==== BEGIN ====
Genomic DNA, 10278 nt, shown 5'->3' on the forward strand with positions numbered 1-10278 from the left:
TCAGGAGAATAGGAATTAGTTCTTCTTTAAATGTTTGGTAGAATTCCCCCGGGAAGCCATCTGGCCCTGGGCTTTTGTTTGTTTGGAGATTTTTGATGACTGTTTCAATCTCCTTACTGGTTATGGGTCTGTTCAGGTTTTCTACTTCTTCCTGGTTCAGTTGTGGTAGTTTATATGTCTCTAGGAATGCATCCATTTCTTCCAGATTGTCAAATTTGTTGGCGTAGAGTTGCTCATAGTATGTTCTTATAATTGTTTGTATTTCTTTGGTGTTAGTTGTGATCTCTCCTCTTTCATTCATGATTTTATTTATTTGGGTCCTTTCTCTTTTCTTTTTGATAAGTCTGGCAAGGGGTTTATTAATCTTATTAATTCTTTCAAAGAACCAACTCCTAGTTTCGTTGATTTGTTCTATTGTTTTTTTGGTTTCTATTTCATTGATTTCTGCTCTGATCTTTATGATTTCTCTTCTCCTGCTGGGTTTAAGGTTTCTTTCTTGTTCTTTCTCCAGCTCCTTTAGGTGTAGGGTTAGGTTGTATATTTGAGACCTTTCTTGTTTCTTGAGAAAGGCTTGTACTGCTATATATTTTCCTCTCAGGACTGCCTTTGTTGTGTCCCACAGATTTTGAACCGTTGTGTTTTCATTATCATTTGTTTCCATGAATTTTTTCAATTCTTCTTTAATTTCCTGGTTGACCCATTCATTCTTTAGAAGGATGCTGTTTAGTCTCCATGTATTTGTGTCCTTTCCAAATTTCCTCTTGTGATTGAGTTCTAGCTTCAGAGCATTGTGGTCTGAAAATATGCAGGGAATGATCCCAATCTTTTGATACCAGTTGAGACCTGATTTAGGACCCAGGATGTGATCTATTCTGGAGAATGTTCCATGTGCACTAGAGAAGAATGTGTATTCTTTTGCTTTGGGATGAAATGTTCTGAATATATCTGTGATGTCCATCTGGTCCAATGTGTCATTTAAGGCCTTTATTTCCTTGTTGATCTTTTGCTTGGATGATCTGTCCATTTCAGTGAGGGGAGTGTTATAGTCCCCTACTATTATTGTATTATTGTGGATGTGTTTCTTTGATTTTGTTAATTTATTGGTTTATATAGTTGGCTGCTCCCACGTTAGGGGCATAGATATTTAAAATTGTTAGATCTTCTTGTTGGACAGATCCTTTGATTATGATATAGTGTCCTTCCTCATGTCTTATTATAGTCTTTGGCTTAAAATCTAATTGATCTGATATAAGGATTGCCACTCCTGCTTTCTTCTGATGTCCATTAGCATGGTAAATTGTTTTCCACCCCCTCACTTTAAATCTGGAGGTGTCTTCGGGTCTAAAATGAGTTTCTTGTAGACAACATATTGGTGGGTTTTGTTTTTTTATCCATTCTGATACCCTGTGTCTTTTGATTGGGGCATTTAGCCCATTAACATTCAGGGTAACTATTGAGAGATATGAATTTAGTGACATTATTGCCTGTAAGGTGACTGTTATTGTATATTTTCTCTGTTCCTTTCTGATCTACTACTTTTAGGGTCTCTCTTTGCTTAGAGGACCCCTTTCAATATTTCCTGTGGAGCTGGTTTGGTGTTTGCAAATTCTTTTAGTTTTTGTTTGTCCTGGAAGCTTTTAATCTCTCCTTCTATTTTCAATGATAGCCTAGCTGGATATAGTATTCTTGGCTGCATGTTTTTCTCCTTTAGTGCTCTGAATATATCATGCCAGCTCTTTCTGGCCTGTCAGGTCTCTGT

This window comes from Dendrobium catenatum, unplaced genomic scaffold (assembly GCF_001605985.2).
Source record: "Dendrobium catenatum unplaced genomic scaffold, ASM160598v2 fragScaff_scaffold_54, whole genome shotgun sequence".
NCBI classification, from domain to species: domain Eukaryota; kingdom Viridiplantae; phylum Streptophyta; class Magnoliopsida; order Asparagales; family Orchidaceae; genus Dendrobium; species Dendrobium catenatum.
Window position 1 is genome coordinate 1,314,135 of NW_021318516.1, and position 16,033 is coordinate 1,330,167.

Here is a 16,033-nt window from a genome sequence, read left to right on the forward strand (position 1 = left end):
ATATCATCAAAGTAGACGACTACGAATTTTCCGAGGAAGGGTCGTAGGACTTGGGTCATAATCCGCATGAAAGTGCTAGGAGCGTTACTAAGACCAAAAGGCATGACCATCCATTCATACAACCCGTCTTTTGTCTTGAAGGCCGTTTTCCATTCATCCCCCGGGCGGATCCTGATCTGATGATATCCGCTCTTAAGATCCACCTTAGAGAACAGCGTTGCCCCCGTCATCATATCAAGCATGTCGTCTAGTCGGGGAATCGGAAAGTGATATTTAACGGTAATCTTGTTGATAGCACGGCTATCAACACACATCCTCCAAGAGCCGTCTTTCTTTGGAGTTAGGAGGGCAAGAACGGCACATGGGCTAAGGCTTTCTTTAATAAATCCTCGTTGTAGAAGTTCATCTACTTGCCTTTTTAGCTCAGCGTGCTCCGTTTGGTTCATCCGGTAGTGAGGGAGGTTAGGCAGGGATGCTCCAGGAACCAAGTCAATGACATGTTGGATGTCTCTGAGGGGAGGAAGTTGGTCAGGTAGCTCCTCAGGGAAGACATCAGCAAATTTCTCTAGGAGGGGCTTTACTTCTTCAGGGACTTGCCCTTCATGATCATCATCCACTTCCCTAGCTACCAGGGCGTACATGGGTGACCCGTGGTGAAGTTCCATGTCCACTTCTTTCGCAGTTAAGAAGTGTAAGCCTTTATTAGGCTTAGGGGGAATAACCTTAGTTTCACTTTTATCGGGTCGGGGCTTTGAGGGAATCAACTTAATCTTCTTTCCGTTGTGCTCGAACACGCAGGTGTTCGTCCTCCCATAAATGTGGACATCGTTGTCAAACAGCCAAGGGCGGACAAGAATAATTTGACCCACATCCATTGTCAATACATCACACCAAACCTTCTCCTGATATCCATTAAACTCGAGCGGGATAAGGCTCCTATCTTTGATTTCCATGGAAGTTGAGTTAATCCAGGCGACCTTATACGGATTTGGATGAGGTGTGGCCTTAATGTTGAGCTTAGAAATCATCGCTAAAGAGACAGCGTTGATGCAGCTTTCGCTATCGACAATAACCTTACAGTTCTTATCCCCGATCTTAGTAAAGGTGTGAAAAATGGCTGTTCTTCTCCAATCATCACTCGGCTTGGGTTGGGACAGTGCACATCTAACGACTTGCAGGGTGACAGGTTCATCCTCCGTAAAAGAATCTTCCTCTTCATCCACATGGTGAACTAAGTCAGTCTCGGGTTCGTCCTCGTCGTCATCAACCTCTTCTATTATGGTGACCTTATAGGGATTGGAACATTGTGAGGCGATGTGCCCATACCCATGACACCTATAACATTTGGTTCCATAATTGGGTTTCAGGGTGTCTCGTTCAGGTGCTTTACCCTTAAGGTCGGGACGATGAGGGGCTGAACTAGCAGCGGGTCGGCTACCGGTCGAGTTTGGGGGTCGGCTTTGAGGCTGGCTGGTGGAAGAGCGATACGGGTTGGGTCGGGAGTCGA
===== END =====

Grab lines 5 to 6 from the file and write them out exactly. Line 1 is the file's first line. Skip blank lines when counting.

NCBI classification, from domain to species: domain Eukaryota; kingdom Viridiplantae; phylum Streptophyta; class Magnoliopsida; order Asparagales; family Orchidaceae; genus Dendrobium; species Dendrobium catenatum.
Window position 1 is genome coordinate 1,314,135 of NW_021318516.1, and position 16,033 is coordinate 1,330,167.